Local Oklahoma native praying for family and friends - WRCBtv.com | Chattanooga News, Weather & Sports

Local Oklahoma native praying for family and friends

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RHEA COUNTY, TN (WRCB) -

The destruction in Oklahoma hits far too close to home for one Rhea County woman.

Amber Helton once walked the halls of one of the schools destroyed.

Her family and friends still live in and around the community of Moore.

"They're just so innocent," Amber Helton says. "They don't deserve that, nobody does, but I mean, they are just kids."

Amber Helton holds back tears as she talks about the children killed by the tornado that hit Moore, Oklahoma.

"Just keep praying, keep praying because they are going through a really hard time," Amber says.

Helton knows the Moore community well.

She lived there for the first 16 years of her life.

"It's devastating," Amber says. "Regardless, it's just devastating to see, but to know I've walked on the same ground and might have even been with the same teachers, who knows?"

She can remember taking cover in the halls of Briarwood Elementary School during tornado drills.

Briarwood was one of two schools destroyed by the storm.

"At least everybody made it out of that school," she says. "I wish everybody would have made it everywhere."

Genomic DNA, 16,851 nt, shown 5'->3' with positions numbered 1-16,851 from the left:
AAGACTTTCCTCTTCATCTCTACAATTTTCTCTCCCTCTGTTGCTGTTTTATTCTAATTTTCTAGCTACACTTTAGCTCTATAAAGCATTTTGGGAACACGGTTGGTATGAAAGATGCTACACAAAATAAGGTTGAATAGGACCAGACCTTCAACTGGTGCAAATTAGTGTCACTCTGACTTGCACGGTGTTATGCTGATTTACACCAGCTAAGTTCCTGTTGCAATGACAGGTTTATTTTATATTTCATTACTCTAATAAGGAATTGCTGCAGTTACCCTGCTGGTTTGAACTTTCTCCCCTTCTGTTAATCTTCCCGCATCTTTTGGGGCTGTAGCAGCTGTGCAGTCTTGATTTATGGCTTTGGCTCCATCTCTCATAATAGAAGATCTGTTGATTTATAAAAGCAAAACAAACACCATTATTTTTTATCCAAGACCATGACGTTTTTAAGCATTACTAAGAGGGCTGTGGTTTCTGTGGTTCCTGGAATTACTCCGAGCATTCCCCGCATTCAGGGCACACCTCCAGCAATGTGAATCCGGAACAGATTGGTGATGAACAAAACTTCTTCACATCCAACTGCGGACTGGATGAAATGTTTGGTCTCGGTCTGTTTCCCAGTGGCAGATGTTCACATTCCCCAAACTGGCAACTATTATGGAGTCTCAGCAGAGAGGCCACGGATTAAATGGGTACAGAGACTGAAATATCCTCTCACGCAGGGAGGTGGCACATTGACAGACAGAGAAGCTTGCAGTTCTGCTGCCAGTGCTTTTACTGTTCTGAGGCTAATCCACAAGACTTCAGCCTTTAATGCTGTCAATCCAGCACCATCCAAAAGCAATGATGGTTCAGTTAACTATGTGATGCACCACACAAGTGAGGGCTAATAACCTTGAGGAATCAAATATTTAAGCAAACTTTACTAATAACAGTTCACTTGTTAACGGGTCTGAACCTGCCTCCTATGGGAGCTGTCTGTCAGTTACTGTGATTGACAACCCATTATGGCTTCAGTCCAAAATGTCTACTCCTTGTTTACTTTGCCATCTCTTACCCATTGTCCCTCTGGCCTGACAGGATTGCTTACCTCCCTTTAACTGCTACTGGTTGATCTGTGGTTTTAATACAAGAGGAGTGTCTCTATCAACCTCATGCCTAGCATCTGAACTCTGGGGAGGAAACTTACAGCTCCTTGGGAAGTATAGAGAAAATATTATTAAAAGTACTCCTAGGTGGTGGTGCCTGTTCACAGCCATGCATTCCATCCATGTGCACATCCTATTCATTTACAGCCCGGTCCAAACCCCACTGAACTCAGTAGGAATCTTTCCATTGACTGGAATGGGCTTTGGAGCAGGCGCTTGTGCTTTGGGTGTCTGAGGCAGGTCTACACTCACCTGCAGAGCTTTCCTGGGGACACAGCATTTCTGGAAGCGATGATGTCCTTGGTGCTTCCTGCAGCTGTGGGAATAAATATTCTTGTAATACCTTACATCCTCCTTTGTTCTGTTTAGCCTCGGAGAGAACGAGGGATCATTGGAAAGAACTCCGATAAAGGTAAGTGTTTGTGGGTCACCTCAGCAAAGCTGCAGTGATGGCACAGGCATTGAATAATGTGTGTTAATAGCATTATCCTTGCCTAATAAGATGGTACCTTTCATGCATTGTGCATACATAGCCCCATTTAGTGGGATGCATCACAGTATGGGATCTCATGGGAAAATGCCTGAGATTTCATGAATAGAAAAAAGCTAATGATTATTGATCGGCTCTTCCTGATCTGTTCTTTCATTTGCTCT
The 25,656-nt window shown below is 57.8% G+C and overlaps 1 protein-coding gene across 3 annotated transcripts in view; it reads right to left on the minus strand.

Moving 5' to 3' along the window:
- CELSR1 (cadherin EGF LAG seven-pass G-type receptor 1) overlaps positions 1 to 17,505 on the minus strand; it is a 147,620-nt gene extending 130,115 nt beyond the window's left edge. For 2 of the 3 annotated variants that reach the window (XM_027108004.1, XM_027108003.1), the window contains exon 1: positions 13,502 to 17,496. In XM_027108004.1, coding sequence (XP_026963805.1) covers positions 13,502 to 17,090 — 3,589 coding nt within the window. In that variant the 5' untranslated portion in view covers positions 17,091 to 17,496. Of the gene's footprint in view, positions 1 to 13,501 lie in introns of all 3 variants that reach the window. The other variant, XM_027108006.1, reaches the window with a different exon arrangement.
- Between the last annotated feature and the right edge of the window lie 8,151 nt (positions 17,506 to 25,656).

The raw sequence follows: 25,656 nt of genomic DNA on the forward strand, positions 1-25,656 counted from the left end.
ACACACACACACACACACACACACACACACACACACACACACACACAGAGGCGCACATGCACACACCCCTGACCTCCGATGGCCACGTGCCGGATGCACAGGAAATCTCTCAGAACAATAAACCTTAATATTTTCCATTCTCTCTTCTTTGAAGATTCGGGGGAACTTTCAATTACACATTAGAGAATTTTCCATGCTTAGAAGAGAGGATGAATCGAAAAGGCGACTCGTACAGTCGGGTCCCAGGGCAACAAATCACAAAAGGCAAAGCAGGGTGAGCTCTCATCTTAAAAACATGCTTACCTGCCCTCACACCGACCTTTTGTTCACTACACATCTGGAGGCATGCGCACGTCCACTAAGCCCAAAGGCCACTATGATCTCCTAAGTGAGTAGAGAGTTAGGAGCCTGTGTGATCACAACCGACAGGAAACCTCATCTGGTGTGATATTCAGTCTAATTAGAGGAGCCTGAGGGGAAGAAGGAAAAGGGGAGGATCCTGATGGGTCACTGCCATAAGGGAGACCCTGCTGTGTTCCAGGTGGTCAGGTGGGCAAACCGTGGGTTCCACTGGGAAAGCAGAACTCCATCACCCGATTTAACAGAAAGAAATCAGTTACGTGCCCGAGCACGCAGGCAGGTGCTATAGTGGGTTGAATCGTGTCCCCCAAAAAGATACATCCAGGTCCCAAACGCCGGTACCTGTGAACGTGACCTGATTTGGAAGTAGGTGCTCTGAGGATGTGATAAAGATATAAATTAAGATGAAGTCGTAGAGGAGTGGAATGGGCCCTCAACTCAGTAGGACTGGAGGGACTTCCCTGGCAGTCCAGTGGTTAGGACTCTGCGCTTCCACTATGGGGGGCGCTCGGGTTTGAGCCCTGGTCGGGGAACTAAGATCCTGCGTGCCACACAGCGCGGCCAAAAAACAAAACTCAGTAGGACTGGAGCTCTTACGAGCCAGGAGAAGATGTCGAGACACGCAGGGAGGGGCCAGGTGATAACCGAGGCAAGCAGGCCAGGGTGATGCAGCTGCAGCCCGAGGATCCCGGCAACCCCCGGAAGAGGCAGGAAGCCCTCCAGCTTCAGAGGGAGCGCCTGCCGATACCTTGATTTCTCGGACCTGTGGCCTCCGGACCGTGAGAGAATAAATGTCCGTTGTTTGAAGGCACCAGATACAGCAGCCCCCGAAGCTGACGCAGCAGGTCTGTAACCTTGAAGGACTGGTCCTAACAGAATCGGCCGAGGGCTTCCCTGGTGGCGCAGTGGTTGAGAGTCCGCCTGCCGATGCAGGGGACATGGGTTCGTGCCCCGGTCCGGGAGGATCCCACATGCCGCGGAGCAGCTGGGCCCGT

Helton was texting with her dad, who rode out the storm in a cellar.

He and other family members live just miles from Moore.

"Thankfully, they are all safe and okay," Amber says.

Helton says the hard part is being so far away from people she cares about and knows are hurting.

"There are several people out there that their homes are gone," she says.

"Devastation, misery, sadness, and a feeling of did this really happen," Amber says. "A reality check kind of thing, waiting for the bad dream to end."

"I would love to take a plane and just go help out wherever I can even if it's just cleaning up debris," Amber adds. "I would love to be there."

But for now, all she can do is pray.

And she hopes others will do the same.

"It's a major tragedy and a major life change," she says. "And it's something that should never be forgotten."

Helton hopes to return to Oklahoma to help with cleanup as soon as possible.

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